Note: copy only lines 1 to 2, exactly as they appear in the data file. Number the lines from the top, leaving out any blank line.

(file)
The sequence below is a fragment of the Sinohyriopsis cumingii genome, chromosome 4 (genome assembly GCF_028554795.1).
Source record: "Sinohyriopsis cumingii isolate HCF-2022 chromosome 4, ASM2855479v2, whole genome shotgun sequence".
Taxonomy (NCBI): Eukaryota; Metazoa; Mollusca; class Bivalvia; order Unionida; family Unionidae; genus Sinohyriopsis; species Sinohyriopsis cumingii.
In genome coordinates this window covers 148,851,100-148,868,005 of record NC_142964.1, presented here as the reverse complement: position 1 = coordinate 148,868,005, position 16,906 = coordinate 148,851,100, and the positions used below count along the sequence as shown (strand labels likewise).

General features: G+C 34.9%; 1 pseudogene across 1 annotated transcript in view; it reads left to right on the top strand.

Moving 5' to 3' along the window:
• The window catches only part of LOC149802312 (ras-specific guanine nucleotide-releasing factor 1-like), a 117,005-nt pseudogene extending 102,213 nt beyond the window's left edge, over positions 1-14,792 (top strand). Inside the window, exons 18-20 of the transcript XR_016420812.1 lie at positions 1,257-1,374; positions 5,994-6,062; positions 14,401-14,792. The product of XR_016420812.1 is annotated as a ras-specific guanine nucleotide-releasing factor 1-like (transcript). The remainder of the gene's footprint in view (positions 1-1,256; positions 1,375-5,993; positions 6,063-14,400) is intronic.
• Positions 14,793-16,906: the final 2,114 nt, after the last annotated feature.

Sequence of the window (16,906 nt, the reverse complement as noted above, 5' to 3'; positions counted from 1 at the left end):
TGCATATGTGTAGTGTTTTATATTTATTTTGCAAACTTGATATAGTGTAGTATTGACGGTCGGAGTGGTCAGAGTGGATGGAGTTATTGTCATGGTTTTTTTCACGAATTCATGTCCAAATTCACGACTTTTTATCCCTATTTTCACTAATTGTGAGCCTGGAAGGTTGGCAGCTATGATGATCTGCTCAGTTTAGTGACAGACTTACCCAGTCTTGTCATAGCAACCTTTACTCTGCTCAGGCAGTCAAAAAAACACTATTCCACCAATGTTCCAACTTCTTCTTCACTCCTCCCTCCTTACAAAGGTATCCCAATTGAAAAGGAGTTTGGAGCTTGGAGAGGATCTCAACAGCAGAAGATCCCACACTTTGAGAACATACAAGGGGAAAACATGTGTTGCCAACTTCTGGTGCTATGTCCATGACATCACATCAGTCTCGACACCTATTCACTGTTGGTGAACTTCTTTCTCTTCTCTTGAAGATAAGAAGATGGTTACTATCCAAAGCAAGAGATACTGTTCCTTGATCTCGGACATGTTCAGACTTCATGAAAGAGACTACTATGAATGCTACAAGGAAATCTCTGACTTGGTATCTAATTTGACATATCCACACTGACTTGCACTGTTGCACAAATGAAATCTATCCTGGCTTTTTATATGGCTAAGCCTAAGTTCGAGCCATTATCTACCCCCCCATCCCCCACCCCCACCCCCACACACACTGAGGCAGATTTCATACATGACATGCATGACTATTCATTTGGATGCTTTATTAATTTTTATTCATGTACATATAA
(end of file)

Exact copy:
The sequence below is a fragment of the Sinohyriopsis cumingii genome, chromosome 4 (genome assembly GCF_028554795.1).
Source record: "Sinohyriopsis cumingii isolate HCF-2022 chromosome 4, ASM2855479v2, whole genome shotgun sequence".